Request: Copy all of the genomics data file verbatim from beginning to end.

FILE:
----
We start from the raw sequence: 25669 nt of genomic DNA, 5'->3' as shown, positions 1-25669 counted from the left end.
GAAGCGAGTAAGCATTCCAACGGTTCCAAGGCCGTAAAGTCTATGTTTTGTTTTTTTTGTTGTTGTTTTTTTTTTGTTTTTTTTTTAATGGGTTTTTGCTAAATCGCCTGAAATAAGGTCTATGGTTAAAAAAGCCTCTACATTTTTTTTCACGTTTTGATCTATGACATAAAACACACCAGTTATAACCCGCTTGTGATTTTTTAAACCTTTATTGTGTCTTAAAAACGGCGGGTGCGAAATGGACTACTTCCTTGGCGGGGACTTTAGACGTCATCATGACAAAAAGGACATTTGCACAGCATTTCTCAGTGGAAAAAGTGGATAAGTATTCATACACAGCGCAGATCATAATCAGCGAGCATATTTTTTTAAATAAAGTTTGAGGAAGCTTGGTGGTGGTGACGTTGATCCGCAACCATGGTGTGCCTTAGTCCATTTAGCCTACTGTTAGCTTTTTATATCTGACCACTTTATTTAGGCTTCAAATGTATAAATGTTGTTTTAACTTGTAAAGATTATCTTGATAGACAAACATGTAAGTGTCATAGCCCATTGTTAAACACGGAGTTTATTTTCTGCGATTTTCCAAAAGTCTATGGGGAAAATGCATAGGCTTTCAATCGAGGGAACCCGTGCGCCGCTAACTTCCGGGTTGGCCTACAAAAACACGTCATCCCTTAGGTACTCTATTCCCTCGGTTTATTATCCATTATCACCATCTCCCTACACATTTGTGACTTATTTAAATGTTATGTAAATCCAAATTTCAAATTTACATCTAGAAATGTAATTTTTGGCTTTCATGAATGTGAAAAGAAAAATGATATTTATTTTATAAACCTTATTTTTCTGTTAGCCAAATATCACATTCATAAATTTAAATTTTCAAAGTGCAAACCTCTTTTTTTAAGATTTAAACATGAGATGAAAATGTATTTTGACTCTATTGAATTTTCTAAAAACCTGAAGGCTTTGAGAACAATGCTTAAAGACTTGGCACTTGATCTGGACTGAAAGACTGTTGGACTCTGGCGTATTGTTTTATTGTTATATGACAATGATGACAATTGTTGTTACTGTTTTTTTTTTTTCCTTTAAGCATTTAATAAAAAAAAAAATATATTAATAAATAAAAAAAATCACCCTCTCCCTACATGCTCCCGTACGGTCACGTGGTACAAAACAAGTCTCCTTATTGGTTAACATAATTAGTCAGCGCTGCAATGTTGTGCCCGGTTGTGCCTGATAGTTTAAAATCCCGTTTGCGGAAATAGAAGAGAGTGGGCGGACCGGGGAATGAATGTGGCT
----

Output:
We start from the raw sequence: 25669 nt of genomic DNA, 5'->3' as shown, positions 1-25669 counted from the left end.
GAAGCGAGTAAGCATTCCAACGGTTCCAAGGCCGTAAAGTCTATGTTTTGTTTTTTTTGTTGTTGTTTTTTTTTTGTTTTTTTTTTAATGGGTTTTTGCTAAATCGCCTGAAATAAGGTCTATGGTTAAAAAAGCCTCTACATTTTTTTTCACGTTTTGATCTATGACATAAAACACACCAGTTATAACCCGCTTGTGATTTTTTAAACCTTTATTGTGTCTTAAAAACGGCGGGTGCGAAATGGACTACTTCCTTGGCGGGGACTTTAGACGTCATCATGACAAAAAGGACATTTGCACAGCATTTCTCAGTGGAAAAAGTGGATAAGTATTCATACACAGCGCAGATCATAATCAGCGAGCATATTTTTTTAAATAAAGTTTGAGGAAGCTTGGTGGTGGTGACGTTGATCCGCAACCATGGTGTGCCTTAGTCCATTTAGCCTACTGTTAGCTTTTTATATCTGACCACTTTATTTAGGCTTCAAATGTATAAATGTTGTTTTAACTTGTAAAGATTATCTTGATAGACAAACATGTAAGTGTCATAGCCCATTGTTAAACACGGAGTTTATTTTCTGCGATTTTCCAAAAGTCTATGGGGAAAATGCATAGGCTTTCAATCGAGGGAACCCGTGCGCCGCTAACTTCCGGGTTGGCCTACAAAAACACGTCATCCCTTAGGTACTCTATTCCCTCGGTTTATTATCCATTATCACCATCTCCCTACACATTTGTGACTTATTTAAATGTTATGTAAATCCAAATTTCAAATTTACATCTAGAAATGTAATTTTTGGCTTTCATGAATGTGAAAAGAAAAATGATATTTATTTTATAAACCTTATTTTTCTGTTAGCCAAATATCACATTCATAAATTTAAATTTTCAAAGTGCAAACCTCTTTTTTTAAGATTTAAACATGAGATGAAAATGTATTTTGACTCTATTGAATTTTCTAAAAACCTGAAGGCTTTGAGAACAATGCTTAAAGACTTGGCACTTGATCTGGACTGAAAGACTGTTGGACTCTGGCGTATTGTTTTATTGTTATATGACAATGATGACAATTGTTGTTACTGTTTTTTTTTTTTCCTTTAAGCATTTAATAAAAAAAAAAATATATTAATAAATAAAAAAAATCACCCTCTCCCTACATGCTCCCGTACGGTCACGTGGTACAAAACAAGTCTCCTTATTGGTTAACATAATTAGTCAGCGCTGCAATGTTGTGCCCGGTTGTGCCTGATAGTTTAAAATCCCGTTTGCGGAAATAGAAGAGAGTGGGCGGACCGGGGAATGAATGTGGCT